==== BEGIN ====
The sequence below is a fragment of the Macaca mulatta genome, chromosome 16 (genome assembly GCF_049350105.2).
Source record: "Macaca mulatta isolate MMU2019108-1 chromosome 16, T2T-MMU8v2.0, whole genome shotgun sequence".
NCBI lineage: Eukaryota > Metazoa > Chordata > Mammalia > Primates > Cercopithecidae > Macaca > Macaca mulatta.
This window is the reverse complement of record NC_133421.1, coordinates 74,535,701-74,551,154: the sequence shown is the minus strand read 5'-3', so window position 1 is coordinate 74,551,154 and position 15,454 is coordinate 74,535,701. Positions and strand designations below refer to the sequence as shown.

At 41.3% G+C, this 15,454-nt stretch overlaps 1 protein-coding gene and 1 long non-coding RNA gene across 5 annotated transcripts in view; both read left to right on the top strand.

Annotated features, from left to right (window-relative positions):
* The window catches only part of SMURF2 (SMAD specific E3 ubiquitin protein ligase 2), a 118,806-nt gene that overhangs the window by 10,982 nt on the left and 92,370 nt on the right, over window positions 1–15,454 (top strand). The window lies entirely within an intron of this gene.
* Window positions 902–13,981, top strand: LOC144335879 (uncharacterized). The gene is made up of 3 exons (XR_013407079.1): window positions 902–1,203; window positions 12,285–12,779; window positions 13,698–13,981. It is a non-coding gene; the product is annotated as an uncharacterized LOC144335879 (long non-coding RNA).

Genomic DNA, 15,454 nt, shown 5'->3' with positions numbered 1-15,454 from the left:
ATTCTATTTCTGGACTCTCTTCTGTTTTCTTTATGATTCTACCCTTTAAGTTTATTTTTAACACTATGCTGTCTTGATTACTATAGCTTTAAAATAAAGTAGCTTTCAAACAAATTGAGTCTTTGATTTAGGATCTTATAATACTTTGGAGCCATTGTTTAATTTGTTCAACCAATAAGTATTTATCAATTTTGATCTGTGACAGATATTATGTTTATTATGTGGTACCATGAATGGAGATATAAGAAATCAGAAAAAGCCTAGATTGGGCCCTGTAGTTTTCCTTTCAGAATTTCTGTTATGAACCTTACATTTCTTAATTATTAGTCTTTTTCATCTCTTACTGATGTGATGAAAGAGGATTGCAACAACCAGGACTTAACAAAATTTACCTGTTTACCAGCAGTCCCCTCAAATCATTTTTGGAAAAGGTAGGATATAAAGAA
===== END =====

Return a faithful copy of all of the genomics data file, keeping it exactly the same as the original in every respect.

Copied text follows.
The sequence below is a fragment of the Macaca mulatta genome, chromosome 16 (genome assembly GCF_049350105.2).
Source record: "Macaca mulatta isolate MMU2019108-1 chromosome 16, T2T-MMU8v2.0, whole genome shotgun sequence".
NCBI lineage: Eukaryota > Metazoa > Chordata > Mammalia > Primates > Cercopithecidae > Macaca > Macaca mulatta.
This window is the reverse complement of record NC_133421.1, coordinates 74,535,701-74,551,154: the sequence shown is the minus strand read 5'-3', so window position 1 is coordinate 74,551,154 and position 15,454 is coordinate 74,535,701. Positions and strand designations below refer to the sequence as shown.

At 41.3% G+C, this 15,454-nt stretch overlaps 1 protein-coding gene and 1 long non-coding RNA gene across 5 annotated transcripts in view; both read left to right on the top strand.

Annotated features, from left to right (window-relative positions):
* The window catches only part of SMURF2 (SMAD specific E3 ubiquitin protein ligase 2), a 118,806-nt gene that overhangs the window by 10,982 nt on the left and 92,370 nt on the right, over window positions 1–15,454 (top strand). The window lies entirely within an intron of this gene.
* Window positions 902–13,981, top strand: LOC144335879 (uncharacterized). The gene is made up of 3 exons (XR_013407079.1): window positions 902–1,203; window positions 12,285–12,779; window positions 13,698–13,981. It is a non-coding gene; the product is annotated as an uncharacterized LOC144335879 (long non-coding RNA).

Genomic DNA, 15,454 nt, shown 5'->3' with positions numbered 1-15,454 from the left:
ATTCTATTTCTGGACTCTCTTCTGTTTTCTTTATGATTCTACCCTTTAAGTTTATTTTTAACACTATGCTGTCTTGATTACTATAGCTTTAAAATAAAGTAGCTTTCAAACAAATTGAGTCTTTGATTTAGGATCTTATAATACTTTGGAGCCATTGTTTAATTTGTTCAACCAATAAGTATTTATCAATTTTGATCTGTGACAGATATTATGTTTATTATGTGGTACCATGAATGGAGATATAAGAAATCAGAAAAAGCCTAGATTGGGCCCTGTAGTTTTCCTTTCAGAATTTCTGTTATGAACCTTACATTTCTTAATTATTAGTCTTTTTCATCTCTTACTGATGTGATGAAAGAGGATTGCAACAACCAGGACTTAACAAAATTTACCTGTTTACCAGCAGTCCCCTCAAATCATTTTTGGAAAAGGTAGGATATAAAGAA